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Sikh Basketball Players Battle for Right to Compete in Turbans

Image: Moon Tae Jong of South Korea passes a ball as Amjyot Singh of India defends during their preliminary round match between South Korea and India at the 26th Asian Basketball Championships in Wuhan in China's central Hubei province on Sept. 17, 2011.

Amjyot Singh of India (right) in a game against South Korea at the 2011 Asian Basketball Championships. LIU JIN / AFP - Getty Images file

Two of India’s top basketball players were stopped from stepping onto the court just moments before the start of the India vs. Japan game at the Asia Cup last Friday.

The reason? Officials said they were breaking International Basketball Federation (FIBA) rules by wearing their turbans.

Referees reportedly told players Amrit Pal Singh and Amjyot Singh -- who are both practicing Sikhs -- that they were violating Article 4.4.2 of the league’s official rules. The statute in question reads, “Players shall not wear equipment (objects) that may cause injury to other players.”

Both players quickly took off their turbans, tied their hair back, and were permitted to return to the game. The Indian team ended up losing to Japan by 23 points. But fans and fellow Sikhs were more upset about the turban ruling than the loss, voicing their displeasure on Twitter with the hashtag #LetSikhsPlay.

“This ruling is especially surprising given that FIFA allows Sikhs to play with turbans, and that we have had Sikhs playing competitive basketball with their turbans in the NBL Canada (Dipanjot Singh) and NCAA (Darsh Preet Singh),” the Sikh Coalition said in a statement.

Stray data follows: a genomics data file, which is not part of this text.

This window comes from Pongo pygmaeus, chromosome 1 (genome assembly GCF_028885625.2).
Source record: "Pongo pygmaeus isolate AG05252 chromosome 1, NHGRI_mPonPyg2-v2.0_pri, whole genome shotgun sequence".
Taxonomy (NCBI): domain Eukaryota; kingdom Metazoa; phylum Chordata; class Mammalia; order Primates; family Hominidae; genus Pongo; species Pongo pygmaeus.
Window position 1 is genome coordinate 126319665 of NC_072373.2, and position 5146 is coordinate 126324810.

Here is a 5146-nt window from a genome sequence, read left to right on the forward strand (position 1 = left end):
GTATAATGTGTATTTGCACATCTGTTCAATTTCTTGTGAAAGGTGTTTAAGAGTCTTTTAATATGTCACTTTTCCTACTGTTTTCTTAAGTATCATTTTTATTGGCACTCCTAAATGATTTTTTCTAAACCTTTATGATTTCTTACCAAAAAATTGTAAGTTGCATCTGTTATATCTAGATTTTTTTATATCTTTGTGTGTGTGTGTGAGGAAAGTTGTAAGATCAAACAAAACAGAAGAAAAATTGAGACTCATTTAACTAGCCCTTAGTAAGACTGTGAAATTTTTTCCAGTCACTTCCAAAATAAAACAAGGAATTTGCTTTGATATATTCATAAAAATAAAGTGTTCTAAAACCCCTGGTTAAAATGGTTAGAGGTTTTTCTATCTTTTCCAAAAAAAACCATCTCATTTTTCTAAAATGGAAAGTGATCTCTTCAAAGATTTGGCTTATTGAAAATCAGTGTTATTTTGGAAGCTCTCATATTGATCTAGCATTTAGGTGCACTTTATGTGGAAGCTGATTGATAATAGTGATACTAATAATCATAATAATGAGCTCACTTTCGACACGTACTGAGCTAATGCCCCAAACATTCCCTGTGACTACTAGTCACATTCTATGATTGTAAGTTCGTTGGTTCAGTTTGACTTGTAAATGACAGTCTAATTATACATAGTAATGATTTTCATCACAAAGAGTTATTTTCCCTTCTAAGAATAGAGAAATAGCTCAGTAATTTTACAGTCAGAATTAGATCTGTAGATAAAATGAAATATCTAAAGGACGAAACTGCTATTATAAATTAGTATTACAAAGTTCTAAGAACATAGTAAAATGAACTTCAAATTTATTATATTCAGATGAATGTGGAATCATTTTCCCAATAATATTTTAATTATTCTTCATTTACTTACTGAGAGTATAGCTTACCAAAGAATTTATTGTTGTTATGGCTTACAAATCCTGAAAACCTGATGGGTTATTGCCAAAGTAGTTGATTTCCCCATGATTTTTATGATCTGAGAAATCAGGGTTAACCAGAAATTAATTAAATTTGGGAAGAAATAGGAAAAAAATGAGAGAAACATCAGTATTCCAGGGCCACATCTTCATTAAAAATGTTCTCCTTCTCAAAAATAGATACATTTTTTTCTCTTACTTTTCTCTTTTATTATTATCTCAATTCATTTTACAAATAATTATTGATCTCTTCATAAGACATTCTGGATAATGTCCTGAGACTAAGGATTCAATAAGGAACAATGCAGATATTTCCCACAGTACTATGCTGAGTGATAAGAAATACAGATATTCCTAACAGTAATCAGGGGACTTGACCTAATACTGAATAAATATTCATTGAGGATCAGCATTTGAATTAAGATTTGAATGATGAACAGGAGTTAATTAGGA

"I spent a long time advocating for our players the day before the Japan game and finally thought we got the ok for [them] to wear their turbans," India’s coach Scott Flemming told the Indian basketball blog Hoopistani. "I was then told right before the game there was a misunderstanding on what we agreed to. I again pleaded for our players on this ruling. Finally, the FIBA official made the ruling and we had no choice. I would never make our players do anything they were uncomfortable with according to their religious practices. It was up to them.”

This isn’t the first time players have been prohibited from playing in a FIBA basketball game because of religious head-coverings. Last year, the under-18 women’s team from the Maldives -- a majority-Muslim country -- were told that they could not play unless they removed their hijabs. The team decided to forfeit the tournament.

Image: Moon Tae Jong of South Korea passes a ball as Amjyot Singh of India defends during their preliminary round match between South Korea and India at the 26th Asian Basketball Championships in Wuhan in China's central Hubei province on Sept. 17, 2011.
Amjyot Singh of India (right) in a game against South Korea at the 2011 Asian Basketball Championships. LIU JIN / AFP - Getty Images file